Delta Air Lines and United Airlines recently told investors they're making big revenue from premium-seat upsells. Not surprisingly, American wants a piece of that action. But it has some IT work to do first.
American Airlines reported the best third-quarter revenues in its history on Thursday, at $11.6 billion, but executives admitted they still trail their two biggest competitors when it comes to wringing extra cash from each passenger.
For all three of the major global U.S. airlines, “Fuel prices have gone up about the same as a percentage of expense,” American CEO Doug Parker told analysts on the airline’s third quarter conference call. “So [if] the question [is], … why have your earnings fallen more, it is because our revenues haven’t gone up as much.”
Parker pledged to fix that gap Thursday, as American outlined plans to increase revenues by $1 billion next year, while reducing costs by $300 million.
Investors, who have been selling off the stock for much of this year, seemed to like it, pushing the price up more than $2.50 per share by 1:30 p.m. in New York. This occurred even after American reported third-quarter net profit of $341 million, a decline of 48 percent-year-over-year. Its pre-tax margin fell to 3.9 percent from 9.7 percent.
American’s plans are simple.
The airline plans to add a big chunk of revenue by improving its segmentation strategies, selling customers different products, including business class, premium economy and extra-legroom seats, depending on what they value.
It’s already selling the various cabins, but Parker said American will become more sophisticated about how it markets its premium seats and makes offers by next year. The strategies should help American recover more of its higher fuel bill, which rose more than $750 million in the third quarter, year-over-year, executives said.
American was the third major U.S. carrier to merge with a competitor, US Airways, and executives often remind investors they’ve been slower to make some investments than United and Delta because they’ve been handling integration-related issues.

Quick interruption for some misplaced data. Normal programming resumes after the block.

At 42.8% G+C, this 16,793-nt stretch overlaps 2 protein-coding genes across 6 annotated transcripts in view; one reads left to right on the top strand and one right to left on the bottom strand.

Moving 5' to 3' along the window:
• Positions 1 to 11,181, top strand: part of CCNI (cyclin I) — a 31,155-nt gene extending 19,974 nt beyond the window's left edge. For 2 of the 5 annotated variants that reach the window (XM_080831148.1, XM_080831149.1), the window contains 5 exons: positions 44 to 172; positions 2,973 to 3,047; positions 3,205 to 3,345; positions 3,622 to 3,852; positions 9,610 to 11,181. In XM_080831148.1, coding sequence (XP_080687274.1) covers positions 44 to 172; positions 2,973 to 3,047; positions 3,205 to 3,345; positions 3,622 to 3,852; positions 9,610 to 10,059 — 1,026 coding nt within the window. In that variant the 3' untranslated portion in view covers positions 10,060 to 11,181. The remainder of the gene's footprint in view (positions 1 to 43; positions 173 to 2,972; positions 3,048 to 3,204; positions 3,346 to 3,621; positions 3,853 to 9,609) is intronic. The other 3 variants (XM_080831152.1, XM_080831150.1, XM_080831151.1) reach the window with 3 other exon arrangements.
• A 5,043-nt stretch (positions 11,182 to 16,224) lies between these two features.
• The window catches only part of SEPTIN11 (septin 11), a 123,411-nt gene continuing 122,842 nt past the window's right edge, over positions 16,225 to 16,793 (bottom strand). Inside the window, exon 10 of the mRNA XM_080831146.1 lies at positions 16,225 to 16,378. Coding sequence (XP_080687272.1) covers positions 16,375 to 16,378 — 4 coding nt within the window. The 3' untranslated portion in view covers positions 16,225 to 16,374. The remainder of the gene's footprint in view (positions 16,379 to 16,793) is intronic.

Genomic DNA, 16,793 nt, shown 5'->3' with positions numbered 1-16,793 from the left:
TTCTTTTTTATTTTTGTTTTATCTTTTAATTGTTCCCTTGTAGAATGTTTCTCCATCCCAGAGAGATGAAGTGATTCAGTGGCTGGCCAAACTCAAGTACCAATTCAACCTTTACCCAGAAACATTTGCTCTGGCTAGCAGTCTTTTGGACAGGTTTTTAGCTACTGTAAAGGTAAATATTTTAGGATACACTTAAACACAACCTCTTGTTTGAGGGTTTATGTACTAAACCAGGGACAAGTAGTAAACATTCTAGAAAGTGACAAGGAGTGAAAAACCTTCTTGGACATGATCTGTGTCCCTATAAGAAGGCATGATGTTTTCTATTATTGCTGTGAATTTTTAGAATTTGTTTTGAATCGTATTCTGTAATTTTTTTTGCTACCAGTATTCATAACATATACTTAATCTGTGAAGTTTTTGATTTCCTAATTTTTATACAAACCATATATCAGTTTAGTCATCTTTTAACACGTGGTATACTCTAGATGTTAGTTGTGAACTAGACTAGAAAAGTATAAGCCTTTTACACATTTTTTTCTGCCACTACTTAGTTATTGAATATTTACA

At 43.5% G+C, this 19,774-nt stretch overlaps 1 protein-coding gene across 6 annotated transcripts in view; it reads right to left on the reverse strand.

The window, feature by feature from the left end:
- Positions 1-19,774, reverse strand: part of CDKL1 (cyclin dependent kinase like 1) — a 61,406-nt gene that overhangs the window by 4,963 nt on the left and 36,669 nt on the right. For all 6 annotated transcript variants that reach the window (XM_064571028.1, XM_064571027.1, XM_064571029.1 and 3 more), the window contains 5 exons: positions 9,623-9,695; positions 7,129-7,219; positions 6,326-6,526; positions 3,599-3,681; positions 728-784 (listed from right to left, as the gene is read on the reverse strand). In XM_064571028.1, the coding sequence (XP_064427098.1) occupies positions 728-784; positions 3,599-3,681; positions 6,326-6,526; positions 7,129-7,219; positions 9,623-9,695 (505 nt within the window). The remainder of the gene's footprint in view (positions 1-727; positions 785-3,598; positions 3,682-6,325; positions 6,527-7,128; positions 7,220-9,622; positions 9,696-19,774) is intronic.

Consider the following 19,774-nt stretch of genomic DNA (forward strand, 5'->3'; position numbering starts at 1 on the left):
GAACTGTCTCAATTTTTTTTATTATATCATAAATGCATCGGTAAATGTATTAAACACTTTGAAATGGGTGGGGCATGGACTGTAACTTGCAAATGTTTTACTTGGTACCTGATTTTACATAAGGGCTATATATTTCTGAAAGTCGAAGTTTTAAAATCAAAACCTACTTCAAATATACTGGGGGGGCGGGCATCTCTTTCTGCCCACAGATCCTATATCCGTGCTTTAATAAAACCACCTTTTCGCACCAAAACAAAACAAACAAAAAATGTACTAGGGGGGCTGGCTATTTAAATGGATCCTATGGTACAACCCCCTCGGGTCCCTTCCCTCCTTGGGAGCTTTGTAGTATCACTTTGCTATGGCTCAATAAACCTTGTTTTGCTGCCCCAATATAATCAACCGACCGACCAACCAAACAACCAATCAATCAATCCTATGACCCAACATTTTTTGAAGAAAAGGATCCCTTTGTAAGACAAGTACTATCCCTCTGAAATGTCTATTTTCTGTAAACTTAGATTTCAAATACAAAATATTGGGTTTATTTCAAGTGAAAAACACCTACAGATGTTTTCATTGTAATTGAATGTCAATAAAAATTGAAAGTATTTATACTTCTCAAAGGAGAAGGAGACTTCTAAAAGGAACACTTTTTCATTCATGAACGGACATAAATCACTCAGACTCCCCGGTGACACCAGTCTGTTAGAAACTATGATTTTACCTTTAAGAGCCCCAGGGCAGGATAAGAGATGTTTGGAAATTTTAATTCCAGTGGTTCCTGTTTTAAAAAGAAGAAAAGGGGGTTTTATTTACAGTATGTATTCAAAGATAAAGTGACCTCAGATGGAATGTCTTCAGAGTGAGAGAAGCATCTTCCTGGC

With integration mostly complete, Parker said American can focus on priorities like digital improvements, so it can better match Delta, which often bombards customers with offers to buy-up to a more comfortable seat. That strategy has been profitable for Delta, and the airline’s executives said on their Oct. 11 earnings call that premium revenues are up 19 percent year-over-year.
“They are doing a better job than we can today of making sure this sell-up activity is available to the customers,” Parker said. “They have products that are there where people buying and they’re available in channels we don’t have it available, so we view it as upside.”
Don Casey, senior vice president for revenue management, said American is behind on technology, so it struggles to push offers to customers between when they buy tickets and when they fly. That should change next year, he said.
“That’s a big window where we can put some offers in front of our customers to increase to ancillary revenues,” he said. “That’s really an IT infrastructure question.”
Even with a limited distribution strategy, American’s upselling is effective, Casey said. In June, American relaunched its extra-legroom product on short-haul flights, offering customers free alcoholic drinks and dedicated overhead bin space. Afterward, revenues for the product increased by 24 percent, he said.
Casey soon will have more premium seats to sell. Later this year, American will complete its project to its international-style premium economy seats to its Boeing 777s, and by next summer, it’ll have them on all 787s.
Most airlines report high margins from premium economy, because they can sell it for far more than coach — some airlines say the seats can produce 1.7 times as much revenue as economy seats — but the product doesn’t take up that much more room.
In addition, by next summer, American will be halfway through a project to add 12 seats to Boeing 737s. The regular economy class seat pitch is tight — some customers have complained — but retrofits will permit American to squeeze more revenue per aircraft.
American is tweaking where it flies, too.
American will barely grow next year, planning to add just 2 percent capacity, less than the 3 percent is had predicted earlier. Many extra flights will come at Dallas/Fort Worth, one of the airline’s best performing hubs, where American is adding 15 gates, allowing it to fly 100 additional daily departures.
Because American is so strong in Dallas/Fort Worth, flights tend to perform well almost immediately. That’s much different than in a competitive market like Los Angeles, where American has added a slew of long-haul flights in the past five years. Routes like Los Angeles to Beijing and Los Angeles to Sydney, which have intense competition, take much longer to succeed.
“We have routes in and out of Dallas that will immediately generate higher than average profitability versus the marginal profitability that airline growth usually generates,” Parker said.
American executives are hopeful the network changes, along with revenue improvements, will help them improve unit revenues, both later this year and next. The airline’s total revenue per available seat mile, or TRASM, increased 2.6 percent, year-over-year in the third quarter.”
The Daily Newsletter
Our daily coverage of the global travel industry. Written by editors and analysts from across Skift’s brands.
Have a confidential tip for Skift? Get in touch
Photo credit: American Airlines want to increase revenues in part by up-selling more customers to better seats. Pictured is American's international premium economy product. American Airlines Group